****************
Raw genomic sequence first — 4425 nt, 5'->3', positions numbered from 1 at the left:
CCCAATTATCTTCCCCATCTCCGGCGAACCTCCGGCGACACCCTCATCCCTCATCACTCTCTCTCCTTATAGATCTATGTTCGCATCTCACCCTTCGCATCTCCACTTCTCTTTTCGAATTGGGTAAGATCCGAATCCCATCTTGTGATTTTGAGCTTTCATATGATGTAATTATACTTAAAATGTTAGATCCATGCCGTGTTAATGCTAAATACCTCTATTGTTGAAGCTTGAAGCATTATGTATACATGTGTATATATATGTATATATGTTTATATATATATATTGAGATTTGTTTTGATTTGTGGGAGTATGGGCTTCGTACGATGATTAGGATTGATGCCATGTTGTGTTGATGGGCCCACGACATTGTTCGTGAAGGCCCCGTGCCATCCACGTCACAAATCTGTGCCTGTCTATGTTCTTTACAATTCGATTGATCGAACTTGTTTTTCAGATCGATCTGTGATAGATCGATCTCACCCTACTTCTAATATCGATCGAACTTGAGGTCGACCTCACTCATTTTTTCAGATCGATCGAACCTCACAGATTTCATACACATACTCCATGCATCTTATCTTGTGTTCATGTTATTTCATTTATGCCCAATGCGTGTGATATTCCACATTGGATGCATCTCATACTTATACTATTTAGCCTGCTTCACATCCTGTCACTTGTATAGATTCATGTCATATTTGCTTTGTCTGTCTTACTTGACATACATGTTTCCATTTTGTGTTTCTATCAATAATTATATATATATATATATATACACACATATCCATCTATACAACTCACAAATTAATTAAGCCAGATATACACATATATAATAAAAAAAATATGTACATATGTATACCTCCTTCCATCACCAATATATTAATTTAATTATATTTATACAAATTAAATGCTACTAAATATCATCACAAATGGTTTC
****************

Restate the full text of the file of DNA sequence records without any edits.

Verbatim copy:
Raw genomic sequence first — 4425 nt, 5'->3', positions numbered from 1 at the left:
CCCAATTATCTTCCCCATCTCCGGCGAACCTCCGGCGACACCCTCATCCCTCATCACTCTCTCTCCTTATAGATCTATGTTCGCATCTCACCCTTCGCATCTCCACTTCTCTTTTCGAATTGGGTAAGATCCGAATCCCATCTTGTGATTTTGAGCTTTCATATGATGTAATTATACTTAAAATGTTAGATCCATGCCGTGTTAATGCTAAATACCTCTATTGTTGAAGCTTGAAGCATTATGTATACATGTGTATATATATGTATATATGTTTATATATATATATTGAGATTTGTTTTGATTTGTGGGAGTATGGGCTTCGTACGATGATTAGGATTGATGCCATGTTGTGTTGATGGGCCCACGACATTGTTCGTGAAGGCCCCGTGCCATCCACGTCACAAATCTGTGCCTGTCTATGTTCTTTACAATTCGATTGATCGAACTTGTTTTTCAGATCGATCTGTGATAGATCGATCTCACCCTACTTCTAATATCGATCGAACTTGAGGTCGACCTCACTCATTTTTTCAGATCGATCGAACCTCACAGATTTCATACACATACTCCATGCATCTTATCTTGTGTTCATGTTATTTCATTTATGCCCAATGCGTGTGATATTCCACATTGGATGCATCTCATACTTATACTATTTAGCCTGCTTCACATCCTGTCACTTGTATAGATTCATGTCATATTTGCTTTGTCTGTCTTACTTGACATACATGTTTCCATTTTGTGTTTCTATCAATAATTATATATATATATATATATACACACATATCCATCTATACAACTCACAAATTAATTAAGCCAGATATACACATATATAATAAAAAAAATATGTACATATGTATACCTCCTTCCATCACCAATATATTAATTTAATTATATTTATACAAATTAAATGCTACTAAATATCATCACAAATGGTTTC